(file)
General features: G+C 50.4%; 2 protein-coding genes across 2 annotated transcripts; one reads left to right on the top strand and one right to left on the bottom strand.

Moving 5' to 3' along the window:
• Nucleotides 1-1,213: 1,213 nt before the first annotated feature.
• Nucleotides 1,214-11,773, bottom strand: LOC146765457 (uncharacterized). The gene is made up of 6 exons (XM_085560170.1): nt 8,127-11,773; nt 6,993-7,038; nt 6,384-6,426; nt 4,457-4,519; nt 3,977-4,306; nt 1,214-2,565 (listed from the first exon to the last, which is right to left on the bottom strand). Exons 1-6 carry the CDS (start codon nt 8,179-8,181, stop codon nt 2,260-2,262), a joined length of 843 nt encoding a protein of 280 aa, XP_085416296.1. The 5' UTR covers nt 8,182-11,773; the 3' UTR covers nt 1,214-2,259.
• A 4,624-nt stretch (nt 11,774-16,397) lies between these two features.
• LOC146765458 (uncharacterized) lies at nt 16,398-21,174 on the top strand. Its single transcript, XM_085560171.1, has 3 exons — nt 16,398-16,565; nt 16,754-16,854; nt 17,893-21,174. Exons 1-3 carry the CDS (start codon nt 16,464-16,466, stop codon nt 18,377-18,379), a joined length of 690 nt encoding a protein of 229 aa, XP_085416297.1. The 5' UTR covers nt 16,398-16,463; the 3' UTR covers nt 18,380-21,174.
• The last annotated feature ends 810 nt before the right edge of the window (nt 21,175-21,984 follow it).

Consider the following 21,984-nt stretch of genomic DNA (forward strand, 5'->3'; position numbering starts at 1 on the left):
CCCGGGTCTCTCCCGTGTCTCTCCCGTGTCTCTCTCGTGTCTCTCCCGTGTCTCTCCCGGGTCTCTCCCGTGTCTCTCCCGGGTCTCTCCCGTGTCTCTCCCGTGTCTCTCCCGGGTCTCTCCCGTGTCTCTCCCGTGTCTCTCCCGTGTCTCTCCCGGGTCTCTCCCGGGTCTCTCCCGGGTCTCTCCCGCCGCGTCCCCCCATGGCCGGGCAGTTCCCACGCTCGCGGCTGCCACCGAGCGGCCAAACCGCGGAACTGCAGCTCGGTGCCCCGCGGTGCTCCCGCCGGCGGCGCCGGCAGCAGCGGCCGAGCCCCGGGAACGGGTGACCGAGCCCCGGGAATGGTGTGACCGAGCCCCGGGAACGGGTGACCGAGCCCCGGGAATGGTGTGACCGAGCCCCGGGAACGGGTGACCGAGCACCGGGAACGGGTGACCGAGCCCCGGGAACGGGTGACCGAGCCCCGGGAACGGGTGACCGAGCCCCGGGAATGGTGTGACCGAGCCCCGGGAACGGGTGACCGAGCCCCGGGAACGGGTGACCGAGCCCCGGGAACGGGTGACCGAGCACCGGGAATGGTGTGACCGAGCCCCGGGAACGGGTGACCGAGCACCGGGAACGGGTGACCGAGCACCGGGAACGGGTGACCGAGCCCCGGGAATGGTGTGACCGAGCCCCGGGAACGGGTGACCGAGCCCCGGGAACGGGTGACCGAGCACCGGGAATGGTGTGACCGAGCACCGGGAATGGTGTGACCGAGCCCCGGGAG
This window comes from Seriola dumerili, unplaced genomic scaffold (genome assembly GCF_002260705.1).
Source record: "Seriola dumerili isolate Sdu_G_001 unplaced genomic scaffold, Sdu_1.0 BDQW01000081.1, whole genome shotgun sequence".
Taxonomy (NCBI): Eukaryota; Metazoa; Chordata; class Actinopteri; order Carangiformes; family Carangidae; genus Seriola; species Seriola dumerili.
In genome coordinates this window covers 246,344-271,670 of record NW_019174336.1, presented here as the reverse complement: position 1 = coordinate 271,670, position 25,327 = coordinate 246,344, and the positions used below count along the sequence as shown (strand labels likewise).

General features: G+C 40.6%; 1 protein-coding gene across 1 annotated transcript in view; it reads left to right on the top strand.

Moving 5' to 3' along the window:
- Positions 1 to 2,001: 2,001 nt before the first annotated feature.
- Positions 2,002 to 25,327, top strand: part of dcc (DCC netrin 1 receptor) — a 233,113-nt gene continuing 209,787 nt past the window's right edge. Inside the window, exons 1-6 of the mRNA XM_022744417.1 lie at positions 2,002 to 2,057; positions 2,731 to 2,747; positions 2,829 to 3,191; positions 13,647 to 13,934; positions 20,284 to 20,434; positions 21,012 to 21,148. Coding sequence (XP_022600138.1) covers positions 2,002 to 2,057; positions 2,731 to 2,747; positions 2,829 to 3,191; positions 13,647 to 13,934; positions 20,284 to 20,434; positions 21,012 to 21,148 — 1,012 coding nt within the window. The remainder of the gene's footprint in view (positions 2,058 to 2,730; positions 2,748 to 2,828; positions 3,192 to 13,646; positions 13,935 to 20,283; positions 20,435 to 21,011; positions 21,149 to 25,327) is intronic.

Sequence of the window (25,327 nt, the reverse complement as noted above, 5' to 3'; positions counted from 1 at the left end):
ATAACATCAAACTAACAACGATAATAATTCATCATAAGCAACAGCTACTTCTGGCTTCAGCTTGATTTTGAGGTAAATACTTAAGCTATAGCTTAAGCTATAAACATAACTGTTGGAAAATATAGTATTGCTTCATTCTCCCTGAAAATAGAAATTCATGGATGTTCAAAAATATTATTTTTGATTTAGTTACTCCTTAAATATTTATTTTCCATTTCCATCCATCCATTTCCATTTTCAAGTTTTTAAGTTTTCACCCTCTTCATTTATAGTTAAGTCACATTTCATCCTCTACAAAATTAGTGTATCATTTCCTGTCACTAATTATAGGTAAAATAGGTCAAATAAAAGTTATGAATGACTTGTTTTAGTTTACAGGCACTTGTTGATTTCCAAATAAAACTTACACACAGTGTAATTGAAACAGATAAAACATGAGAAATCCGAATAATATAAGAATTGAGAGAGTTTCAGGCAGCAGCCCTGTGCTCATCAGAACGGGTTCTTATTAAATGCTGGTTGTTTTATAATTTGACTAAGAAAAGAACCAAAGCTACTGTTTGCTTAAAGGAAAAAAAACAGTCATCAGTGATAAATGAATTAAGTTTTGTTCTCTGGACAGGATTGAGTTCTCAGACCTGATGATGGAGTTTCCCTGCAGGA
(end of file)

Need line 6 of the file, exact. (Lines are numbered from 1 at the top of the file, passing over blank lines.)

• LOC146765458 (uncharacterized) lies at nt 16,398-21,174 on the top strand. Its single transcript, XM_085560171.1, has 3 exons — nt 16,398-16,565; nt 16,754-16,854; nt 17,893-21,174. Exons 1-3 carry the CDS (start codon nt 16,464-16,466, stop codon nt 18,377-18,379), a joined length of 690 nt encoding a protein of 229 aa, XP_085416297.1. The 5' UTR covers nt 16,398-16,463; the 3' UTR covers nt 18,380-21,174.